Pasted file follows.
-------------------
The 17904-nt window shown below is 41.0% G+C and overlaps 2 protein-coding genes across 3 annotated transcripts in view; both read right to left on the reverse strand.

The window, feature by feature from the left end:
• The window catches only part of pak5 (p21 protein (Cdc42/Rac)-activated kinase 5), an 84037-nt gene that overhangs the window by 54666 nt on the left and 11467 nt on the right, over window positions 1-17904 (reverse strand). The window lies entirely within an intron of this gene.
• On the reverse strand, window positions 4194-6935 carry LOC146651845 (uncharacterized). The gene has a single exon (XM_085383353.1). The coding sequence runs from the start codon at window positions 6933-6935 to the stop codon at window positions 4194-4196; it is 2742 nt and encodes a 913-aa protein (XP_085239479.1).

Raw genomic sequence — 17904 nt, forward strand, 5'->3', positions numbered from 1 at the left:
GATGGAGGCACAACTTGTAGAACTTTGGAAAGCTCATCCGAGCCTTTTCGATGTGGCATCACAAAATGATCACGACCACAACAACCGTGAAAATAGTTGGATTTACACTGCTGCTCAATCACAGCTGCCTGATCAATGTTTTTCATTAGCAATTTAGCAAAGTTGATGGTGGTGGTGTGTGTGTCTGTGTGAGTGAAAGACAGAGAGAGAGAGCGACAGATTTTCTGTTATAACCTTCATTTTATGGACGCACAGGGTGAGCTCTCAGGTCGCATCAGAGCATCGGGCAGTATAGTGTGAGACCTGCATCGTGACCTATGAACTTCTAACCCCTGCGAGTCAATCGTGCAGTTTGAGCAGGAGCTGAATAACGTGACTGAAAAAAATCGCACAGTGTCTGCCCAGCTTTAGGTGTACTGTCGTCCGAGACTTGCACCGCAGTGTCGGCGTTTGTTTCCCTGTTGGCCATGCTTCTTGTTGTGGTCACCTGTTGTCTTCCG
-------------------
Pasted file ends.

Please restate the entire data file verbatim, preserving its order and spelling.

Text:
The 17904-nt window shown below is 41.0% G+C and overlaps 2 protein-coding genes across 3 annotated transcripts in view; both read right to left on the reverse strand.

The window, feature by feature from the left end:
• The window catches only part of pak5 (p21 protein (Cdc42/Rac)-activated kinase 5), an 84037-nt gene that overhangs the window by 54666 nt on the left and 11467 nt on the right, over window positions 1-17904 (reverse strand). The window lies entirely within an intron of this gene.
• On the reverse strand, window positions 4194-6935 carry LOC146651845 (uncharacterized). The gene has a single exon (XM_085383353.1). The coding sequence runs from the start codon at window positions 6933-6935 to the stop codon at window positions 4194-4196; it is 2742 nt and encodes a 913-aa protein (XP_085239479.1).

Raw genomic sequence — 17904 nt, forward strand, 5'->3', positions numbered from 1 at the left:
GATGGAGGCACAACTTGTAGAACTTTGGAAAGCTCATCCGAGCCTTTTCGATGTGGCATCACAAAATGATCACGACCACAACAACCGTGAAAATAGTTGGATTTACACTGCTGCTCAATCACAGCTGCCTGATCAATGTTTTTCATTAGCAATTTAGCAAAGTTGATGGTGGTGGTGTGTGTGTCTGTGTGAGTGAAAGACAGAGAGAGAGAGCGACAGATTTTCTGTTATAACCTTCATTTTATGGACGCACAGGGTGAGCTCTCAGGTCGCATCAGAGCATCGGGCAGTATAGTGTGAGACCTGCATCGTGACCTATGAACTTCTAACCCCTGCGAGTCAATCGTGCAGTTTGAGCAGGAGCTGAATAACGTGACTGAAAAAAATCGCACAGTGTCTGCCCAGCTTTAGGTGTACTGTCGTCCGAGACTTGCACCGCAGTGTCGGCGTTTGTTTCCCTGTTGGCCATGCTTCTTGTTGTGGTCACCTGTTGTCTTCCG